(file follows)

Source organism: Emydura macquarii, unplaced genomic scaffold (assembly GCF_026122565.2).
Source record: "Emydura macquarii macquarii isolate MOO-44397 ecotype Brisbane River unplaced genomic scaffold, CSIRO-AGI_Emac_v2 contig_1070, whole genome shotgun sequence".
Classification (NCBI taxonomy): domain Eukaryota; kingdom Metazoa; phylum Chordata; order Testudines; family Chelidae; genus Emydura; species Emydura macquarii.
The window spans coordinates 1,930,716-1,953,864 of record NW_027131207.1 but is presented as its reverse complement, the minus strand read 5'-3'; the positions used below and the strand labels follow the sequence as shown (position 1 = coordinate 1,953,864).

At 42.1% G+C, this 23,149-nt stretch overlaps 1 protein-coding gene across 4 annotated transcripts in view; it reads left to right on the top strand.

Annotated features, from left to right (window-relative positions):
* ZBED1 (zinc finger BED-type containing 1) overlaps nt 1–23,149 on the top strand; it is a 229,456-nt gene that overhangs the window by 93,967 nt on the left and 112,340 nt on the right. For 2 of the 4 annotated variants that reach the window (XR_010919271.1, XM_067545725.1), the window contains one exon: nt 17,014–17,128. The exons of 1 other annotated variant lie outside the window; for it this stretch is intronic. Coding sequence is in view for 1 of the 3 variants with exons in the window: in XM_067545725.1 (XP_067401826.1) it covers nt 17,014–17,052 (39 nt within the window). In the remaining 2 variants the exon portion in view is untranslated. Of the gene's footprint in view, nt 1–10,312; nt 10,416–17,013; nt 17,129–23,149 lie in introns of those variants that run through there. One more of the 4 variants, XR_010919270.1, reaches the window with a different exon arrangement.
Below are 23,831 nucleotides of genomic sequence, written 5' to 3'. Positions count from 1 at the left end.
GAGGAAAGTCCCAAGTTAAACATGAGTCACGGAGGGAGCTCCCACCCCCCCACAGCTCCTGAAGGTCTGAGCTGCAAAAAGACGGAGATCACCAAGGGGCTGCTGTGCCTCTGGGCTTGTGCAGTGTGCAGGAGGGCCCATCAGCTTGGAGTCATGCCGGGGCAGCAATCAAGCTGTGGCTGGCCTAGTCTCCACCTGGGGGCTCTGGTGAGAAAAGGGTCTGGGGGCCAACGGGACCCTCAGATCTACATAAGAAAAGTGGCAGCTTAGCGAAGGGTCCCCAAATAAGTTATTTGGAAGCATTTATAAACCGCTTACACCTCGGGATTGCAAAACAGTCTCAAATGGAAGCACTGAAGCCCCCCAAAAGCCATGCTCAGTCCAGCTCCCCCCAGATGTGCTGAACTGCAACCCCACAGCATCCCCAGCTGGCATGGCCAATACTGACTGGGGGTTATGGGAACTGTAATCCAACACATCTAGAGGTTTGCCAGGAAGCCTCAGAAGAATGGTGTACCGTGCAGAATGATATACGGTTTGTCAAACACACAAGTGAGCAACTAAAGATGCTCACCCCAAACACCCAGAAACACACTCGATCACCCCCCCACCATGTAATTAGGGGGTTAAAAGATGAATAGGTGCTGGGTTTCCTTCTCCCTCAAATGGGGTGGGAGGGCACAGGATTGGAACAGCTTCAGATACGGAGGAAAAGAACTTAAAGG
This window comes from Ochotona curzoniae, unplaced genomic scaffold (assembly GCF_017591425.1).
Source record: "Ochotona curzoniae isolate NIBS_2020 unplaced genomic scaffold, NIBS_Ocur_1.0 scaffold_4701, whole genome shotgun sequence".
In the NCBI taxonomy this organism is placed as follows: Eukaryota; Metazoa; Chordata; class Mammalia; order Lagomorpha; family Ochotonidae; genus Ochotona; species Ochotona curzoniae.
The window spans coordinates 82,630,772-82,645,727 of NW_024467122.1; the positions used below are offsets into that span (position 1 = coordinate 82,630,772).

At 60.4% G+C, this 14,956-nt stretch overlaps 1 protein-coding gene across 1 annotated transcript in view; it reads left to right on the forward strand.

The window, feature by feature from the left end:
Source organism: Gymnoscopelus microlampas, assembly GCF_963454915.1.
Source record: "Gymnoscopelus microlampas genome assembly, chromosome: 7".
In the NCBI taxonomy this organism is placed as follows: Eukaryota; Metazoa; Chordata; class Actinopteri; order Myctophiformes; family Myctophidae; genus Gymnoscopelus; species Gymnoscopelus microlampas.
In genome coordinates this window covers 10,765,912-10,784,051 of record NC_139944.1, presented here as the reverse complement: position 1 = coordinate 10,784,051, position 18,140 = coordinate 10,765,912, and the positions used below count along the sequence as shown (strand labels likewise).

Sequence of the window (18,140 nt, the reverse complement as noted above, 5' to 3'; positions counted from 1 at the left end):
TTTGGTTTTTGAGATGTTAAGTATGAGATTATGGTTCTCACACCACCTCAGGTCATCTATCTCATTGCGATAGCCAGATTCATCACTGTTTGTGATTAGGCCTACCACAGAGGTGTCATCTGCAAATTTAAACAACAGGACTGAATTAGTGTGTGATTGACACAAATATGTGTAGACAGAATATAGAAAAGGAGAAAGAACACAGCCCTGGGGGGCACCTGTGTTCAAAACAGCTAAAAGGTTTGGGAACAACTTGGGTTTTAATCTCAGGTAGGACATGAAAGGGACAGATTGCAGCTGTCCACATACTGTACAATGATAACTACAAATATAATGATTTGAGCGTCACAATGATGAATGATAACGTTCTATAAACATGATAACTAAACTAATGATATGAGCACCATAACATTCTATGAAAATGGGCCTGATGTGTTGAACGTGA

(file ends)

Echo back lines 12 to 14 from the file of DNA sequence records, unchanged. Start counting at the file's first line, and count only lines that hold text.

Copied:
In the NCBI taxonomy this organism is placed as follows: Eukaryota; Metazoa; Chordata; class Mammalia; order Lagomorpha; family Ochotonidae; genus Ochotona; species Ochotona curzoniae.
The window spans coordinates 82,630,772-82,645,727 of NW_024467122.1; the positions used below are offsets into that span (position 1 = coordinate 82,630,772).

At 60.4% G+C, this 14,956-nt stretch overlaps 1 protein-coding gene across 1 annotated transcript in view; it reads left to right on the forward strand.